No offense, but are you a girl? If so it’s totally different for guys and guys sizes that it’s not even worth bringing up. We could go into long social and political discussions about why that is, but woman’s sizing and the industry for it is different. Most guys clothes are constructed for the average American guy with a bigger waist size and so for slimmer or athletic figures the fit isn’t as good or looks baggy. Places actually making clothes that fit slimmer charge more (J.Crew, Banana Republic, etc.). H&M is one exception, but sometimes too slim.

    You do see where she says “I wear a smaller women’s size”, right?

    #1082745

    duncanfj
    Participant

    Obesity isn’t always caused by depression or an eating disorder. My “idea of healthy” isn’t something I made up, it’s based on the prevailing opinions of today’s medical community. And as I said, there is a wide range of body sizes that fall into healthy. Having to buy two airplane seats doesn’t fall into that range. That’s what I mean by businesses catering to obese people. Selling two seats, every seat and product that is made to fit a person getting bigger and bigger, giant portions of food at every restaurant, etc.

    I believe that telling someone their BMI is too high and they have to pay more for health insurance, or a similar message, is sometimes the wake-up call that people need. For others, yes, maybe it would make them feel worse and eat more. I’m not saying that shame works on everyone, but it does work for many humans, not just when it comes to weight.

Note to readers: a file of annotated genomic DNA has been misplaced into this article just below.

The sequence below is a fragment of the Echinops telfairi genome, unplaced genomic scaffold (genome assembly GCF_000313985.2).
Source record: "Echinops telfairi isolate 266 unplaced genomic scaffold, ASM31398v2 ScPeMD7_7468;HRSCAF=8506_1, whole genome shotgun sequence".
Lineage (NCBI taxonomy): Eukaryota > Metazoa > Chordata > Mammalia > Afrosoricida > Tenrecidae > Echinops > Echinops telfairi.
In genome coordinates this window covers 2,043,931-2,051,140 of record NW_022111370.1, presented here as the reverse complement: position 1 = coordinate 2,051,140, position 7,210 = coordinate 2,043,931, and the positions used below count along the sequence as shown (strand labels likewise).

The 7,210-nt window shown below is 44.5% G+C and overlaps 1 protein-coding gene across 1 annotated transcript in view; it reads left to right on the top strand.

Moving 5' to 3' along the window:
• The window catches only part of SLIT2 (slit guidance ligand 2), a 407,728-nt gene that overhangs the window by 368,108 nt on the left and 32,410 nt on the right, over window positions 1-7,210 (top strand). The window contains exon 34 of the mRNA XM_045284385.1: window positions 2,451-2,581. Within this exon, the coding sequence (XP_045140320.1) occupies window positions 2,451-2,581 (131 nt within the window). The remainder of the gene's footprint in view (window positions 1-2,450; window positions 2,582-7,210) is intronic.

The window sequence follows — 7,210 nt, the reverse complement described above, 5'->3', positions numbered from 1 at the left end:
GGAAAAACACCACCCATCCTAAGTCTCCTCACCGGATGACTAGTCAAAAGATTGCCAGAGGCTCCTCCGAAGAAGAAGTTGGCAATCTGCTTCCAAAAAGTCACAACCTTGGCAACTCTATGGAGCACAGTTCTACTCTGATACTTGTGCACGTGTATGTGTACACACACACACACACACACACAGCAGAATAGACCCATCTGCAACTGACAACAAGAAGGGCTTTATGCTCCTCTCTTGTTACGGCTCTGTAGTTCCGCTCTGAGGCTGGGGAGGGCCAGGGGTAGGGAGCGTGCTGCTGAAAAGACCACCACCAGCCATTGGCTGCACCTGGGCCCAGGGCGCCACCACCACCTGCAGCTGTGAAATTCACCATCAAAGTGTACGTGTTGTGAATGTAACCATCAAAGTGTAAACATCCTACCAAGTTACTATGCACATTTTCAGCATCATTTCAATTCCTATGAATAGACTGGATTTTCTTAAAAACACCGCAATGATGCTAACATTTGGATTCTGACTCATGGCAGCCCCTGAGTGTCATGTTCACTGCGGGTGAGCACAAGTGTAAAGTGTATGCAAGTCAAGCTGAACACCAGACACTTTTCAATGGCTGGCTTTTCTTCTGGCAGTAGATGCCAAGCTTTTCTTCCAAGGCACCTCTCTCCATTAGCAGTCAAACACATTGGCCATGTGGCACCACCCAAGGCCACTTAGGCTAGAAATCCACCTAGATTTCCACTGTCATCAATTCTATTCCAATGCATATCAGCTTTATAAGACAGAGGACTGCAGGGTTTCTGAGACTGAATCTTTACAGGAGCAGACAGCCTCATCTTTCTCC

Why is it my concern? Idk, why do I care about cancer research or shelter animals? They are societal problems. That’s why this thread exists.

    So wait, making someone buy two of something is catering to them?

    I think perhaps you should do some more research before commenting further. Shame does not work for changing behavior. A large part of the medical community will tell you that BMI tells you next to nothing about the health of a person. BMI was invented by the insurance industry, not medical doctors. The “prevailing opinions” of the medical community…are just that. Opinions. We do not understand the human body well enough to know why some people can eat the exact same diet as others and become obese while others are thin. And no, it isn’t due to exercise differences.

    It is good that you care. But maybe you should think more, or do some research, or use some empathy. Would you want someone you don’t know coming up to you and shame you for something they feel you should change?

    #1082752
    Jason Powell
    Jason Powell
    Participant

    Doesn’t help that there is a fast food joint around every corner.

    #1082754

    McFly
    Participant

    Would you want someone you don’t know coming up to you and shame you for something they feel you should change?

    You act as though it’s some great mystery regarding whether or not someone is obese and should change their ways. As others have said, there are a very wide range of healthy body types – many of those are on the heavy side. The problem, though, is that over a third of the US population is obese… not just overweight.

    (But, of course stores are going to cater to larger people, since overweight and obese customers make up 2/3 of the entire population, now.)

    The “every size is beautiful” approach to this problem is clearly not working.

    #1082755

    nexttuesday
    Participant

    I’m not talking about randomly walking up to fat people on the street and making fun of them. I don’t need to research that being obese is unhealthy. That’s blatantly obvious and the entire reason it’s being measured and studied.